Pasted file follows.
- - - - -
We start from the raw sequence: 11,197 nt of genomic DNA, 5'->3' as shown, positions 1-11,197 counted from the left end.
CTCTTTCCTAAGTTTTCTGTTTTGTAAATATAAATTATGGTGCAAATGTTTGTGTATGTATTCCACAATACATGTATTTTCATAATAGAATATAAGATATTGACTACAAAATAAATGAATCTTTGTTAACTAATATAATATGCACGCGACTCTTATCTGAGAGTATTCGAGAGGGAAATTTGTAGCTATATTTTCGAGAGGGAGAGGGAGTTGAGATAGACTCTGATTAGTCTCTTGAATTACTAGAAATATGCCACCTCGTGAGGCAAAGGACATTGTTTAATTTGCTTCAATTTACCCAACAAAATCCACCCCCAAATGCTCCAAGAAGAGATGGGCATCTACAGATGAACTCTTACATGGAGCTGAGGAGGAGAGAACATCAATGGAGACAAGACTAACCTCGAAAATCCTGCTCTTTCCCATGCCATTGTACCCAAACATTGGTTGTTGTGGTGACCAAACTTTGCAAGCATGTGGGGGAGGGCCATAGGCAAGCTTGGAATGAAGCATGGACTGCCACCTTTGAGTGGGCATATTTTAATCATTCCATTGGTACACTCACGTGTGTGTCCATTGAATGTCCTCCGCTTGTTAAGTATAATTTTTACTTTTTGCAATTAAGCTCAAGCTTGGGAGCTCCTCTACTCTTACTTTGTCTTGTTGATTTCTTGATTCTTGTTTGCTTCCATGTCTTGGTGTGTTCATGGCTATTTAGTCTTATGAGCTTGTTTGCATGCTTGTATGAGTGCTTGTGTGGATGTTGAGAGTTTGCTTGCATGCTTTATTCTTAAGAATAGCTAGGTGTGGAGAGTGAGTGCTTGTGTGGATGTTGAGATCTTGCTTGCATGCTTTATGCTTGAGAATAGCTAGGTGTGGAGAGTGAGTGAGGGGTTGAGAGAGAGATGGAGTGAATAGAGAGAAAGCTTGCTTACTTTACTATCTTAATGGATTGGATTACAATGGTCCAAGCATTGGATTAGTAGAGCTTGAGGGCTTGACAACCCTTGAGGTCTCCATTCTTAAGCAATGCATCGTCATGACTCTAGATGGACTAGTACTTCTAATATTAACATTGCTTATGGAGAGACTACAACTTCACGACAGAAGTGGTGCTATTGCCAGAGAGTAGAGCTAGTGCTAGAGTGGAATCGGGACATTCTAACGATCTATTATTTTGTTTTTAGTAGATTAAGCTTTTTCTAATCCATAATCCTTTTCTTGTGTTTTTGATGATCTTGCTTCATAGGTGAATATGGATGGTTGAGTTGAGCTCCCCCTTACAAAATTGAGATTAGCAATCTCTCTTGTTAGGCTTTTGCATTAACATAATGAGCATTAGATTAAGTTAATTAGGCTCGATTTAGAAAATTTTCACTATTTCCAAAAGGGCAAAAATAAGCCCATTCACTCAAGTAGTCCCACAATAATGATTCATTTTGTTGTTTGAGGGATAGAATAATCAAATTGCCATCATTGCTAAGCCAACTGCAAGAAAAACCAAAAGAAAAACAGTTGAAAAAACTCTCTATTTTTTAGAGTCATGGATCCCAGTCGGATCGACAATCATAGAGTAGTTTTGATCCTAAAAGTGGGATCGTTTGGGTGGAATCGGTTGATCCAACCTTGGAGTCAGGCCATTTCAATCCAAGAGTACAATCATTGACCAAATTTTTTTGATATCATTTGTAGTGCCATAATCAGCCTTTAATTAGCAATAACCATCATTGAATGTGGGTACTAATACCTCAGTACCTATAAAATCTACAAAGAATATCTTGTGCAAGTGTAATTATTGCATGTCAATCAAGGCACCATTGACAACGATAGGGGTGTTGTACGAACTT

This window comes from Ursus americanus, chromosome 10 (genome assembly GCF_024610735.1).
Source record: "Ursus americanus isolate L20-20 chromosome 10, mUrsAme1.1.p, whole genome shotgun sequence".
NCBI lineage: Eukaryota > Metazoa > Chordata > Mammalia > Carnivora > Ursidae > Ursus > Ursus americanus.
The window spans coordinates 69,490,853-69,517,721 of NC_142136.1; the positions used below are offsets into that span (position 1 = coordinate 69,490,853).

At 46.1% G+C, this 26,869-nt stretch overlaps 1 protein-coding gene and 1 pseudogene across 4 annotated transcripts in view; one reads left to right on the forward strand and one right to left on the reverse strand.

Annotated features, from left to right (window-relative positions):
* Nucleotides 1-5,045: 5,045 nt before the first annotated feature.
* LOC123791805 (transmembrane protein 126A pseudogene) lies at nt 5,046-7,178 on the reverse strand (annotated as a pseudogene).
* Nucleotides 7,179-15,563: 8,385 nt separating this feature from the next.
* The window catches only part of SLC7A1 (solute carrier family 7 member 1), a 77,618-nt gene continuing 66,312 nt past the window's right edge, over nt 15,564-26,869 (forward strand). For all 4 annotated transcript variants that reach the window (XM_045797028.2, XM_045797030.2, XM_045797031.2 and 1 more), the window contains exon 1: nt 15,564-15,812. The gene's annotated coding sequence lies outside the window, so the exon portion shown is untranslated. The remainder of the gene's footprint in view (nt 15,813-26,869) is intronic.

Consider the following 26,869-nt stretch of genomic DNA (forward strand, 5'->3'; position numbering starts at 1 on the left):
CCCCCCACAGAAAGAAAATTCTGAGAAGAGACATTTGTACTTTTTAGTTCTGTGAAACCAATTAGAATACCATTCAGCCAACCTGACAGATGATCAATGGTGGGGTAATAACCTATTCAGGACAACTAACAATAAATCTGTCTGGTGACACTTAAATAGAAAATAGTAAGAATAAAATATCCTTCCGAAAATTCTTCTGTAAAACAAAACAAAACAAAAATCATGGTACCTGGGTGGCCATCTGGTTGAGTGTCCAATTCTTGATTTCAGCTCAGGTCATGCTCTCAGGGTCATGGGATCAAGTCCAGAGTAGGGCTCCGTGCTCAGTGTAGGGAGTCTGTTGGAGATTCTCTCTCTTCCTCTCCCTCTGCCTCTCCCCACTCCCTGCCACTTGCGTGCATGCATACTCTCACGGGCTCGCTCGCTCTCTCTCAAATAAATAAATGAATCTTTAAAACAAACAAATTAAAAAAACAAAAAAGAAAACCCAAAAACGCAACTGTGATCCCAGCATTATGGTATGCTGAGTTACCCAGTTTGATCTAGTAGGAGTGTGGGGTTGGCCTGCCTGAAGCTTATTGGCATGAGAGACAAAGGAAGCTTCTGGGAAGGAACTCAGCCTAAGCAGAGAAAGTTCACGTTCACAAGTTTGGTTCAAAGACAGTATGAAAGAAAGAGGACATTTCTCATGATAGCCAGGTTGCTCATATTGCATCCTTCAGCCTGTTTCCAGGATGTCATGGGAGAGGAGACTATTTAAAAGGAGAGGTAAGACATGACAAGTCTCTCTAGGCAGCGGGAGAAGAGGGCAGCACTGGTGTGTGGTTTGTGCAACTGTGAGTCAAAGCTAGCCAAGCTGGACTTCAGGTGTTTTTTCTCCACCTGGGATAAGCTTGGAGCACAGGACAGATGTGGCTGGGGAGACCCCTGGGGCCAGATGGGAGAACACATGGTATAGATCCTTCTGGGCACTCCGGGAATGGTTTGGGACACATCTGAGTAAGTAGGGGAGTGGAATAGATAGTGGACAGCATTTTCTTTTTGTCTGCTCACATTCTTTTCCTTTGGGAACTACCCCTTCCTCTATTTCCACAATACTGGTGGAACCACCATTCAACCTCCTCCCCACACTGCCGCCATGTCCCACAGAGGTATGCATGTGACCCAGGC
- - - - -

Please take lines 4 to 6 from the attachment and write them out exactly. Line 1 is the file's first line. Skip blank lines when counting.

Source record: "Ursus americanus isolate L20-20 chromosome 10, mUrsAme1.1.p, whole genome shotgun sequence".
NCBI lineage: Eukaryota > Metazoa > Chordata > Mammalia > Carnivora > Ursidae > Ursus > Ursus americanus.
The window spans coordinates 69,490,853-69,517,721 of NC_142136.1; the positions used below are offsets into that span (position 1 = coordinate 69,490,853).